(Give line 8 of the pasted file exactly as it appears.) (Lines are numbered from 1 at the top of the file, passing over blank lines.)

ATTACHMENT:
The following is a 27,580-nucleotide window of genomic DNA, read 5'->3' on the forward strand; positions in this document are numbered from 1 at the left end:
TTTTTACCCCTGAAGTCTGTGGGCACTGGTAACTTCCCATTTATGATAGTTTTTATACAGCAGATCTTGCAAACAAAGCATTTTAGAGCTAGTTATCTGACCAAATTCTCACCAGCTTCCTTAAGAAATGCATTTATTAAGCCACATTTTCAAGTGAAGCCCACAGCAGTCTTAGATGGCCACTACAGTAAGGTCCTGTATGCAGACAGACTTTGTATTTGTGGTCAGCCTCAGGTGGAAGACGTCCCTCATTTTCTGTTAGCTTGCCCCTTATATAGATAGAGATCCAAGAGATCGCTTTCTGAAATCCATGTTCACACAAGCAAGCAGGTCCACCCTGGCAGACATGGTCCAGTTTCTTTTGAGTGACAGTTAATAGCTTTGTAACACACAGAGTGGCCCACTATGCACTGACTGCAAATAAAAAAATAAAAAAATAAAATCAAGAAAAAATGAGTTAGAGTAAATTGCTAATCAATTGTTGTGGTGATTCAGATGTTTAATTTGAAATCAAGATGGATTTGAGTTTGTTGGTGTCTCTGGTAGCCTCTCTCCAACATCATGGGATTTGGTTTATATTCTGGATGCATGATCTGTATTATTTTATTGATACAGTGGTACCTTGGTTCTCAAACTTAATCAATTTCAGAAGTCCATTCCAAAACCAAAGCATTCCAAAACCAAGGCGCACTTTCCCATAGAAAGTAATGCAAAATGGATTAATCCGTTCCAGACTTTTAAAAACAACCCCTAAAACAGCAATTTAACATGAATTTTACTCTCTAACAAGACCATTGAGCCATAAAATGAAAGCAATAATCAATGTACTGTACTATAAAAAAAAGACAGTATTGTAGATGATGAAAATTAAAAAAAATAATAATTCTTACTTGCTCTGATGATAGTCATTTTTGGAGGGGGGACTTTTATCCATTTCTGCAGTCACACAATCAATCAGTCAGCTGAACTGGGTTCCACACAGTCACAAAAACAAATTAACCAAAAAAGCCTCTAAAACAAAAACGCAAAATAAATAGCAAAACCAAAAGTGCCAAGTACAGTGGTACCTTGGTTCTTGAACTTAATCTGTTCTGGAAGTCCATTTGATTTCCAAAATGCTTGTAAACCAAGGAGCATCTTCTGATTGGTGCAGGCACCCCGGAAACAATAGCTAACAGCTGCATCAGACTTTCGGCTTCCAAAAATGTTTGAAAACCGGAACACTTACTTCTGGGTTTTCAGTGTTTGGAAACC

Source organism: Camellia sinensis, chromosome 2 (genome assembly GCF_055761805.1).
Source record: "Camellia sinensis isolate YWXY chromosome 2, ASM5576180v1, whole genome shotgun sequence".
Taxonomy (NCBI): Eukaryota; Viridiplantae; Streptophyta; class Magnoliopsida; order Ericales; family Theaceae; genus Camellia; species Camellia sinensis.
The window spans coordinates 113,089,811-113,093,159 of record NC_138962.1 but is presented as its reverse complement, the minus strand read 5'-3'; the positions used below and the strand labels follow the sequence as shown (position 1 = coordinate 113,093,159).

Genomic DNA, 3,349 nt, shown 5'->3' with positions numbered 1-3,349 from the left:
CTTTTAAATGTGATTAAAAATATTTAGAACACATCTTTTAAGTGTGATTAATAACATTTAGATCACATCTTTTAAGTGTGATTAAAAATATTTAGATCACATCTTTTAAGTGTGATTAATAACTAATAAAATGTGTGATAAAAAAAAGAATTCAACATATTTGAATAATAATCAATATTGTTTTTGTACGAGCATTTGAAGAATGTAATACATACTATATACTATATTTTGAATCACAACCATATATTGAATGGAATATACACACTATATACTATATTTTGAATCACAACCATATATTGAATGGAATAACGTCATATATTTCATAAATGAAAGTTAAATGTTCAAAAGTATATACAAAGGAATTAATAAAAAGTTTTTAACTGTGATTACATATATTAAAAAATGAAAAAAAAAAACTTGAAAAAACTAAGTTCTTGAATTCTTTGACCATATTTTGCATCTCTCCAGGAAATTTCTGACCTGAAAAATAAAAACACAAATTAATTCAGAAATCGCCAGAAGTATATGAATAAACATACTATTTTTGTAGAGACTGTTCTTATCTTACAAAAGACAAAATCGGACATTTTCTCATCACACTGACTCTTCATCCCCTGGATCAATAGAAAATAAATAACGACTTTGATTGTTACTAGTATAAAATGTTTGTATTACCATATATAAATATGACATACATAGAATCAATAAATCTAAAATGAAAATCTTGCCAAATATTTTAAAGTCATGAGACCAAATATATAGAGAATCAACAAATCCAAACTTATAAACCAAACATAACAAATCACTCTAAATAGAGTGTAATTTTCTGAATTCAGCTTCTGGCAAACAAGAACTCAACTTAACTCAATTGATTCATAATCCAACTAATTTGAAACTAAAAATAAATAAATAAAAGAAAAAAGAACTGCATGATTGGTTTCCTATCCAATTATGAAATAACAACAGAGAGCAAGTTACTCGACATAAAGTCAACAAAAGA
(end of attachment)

CTTTTAAATGTGATTAAAAATATTTAGAACACATCTTTTAAGTGTGATTAATAACATTTAGATCACATCTTTTAAGTGTGATTAAAAATATTTAGATCACATCTTTTAAGTGTGATTAATAACTAATAAAATGTGTGATAAAAAAAAGAATTCAACATATTTGAATAATAATCAATATTGTTTTTGTACGAGCATTTGAAGAATGTAATACATACTATATACTATATTTTGAATCACAACCATATATTGAATGGAATATACACACTATATACTATATTTTGAATCACAACCATATATTGAATGGAATAACGTCATATATTTCATAAATGAAAGTTAAATGTTCAAAAGTATATACAAAGGAATTAATAAAAAGTTTTTAACTGTGATTACATATATTAAAAAATGAAAAAAAAAAACTTGAAAAAACTAAGTTCTTGAATTCTTTGACCATATTTTGCATCTCTCCAGGAAATTTCTGACCTGAAAAATAAAAACACAAATTAATTCAGAAATCGCCAGAAGTATATGAATAAACATACTATTTTTGTAGAGACTGTTCTTATCTTACAAAAGACAAAATCGGACATTTTCTCATCACACTGACTCTTCATCCCCTGGATCAATAGAAAATAAATAACGACTTTGATTGTTACTAGTATAAAATGTTTGTATTACCATATATAAATATGACATACATAGAATCAATAAATCTAAAATGAAAATCTTGCCAAATATTTTAAAGTCATGAGACCAAATATATAGAGAATCAACAAATCCAAACTTATAAACCAAACATAACAAATCACTCTAAATAGAGTGTAATTTTCTGAATTCAGCTTCTGGCAAACAAGAACTCAACTTAACTCAATTGATTCATAATCCAACTAATTTGAAACTAAAAATAAATAAATAAAAGAAAAAAGAACTGCATGATTGGTTTCCTATCCAATTATGAAATAACAACAGAGAGCAAGTTACTCGACATAAAGTCAACAAAAGA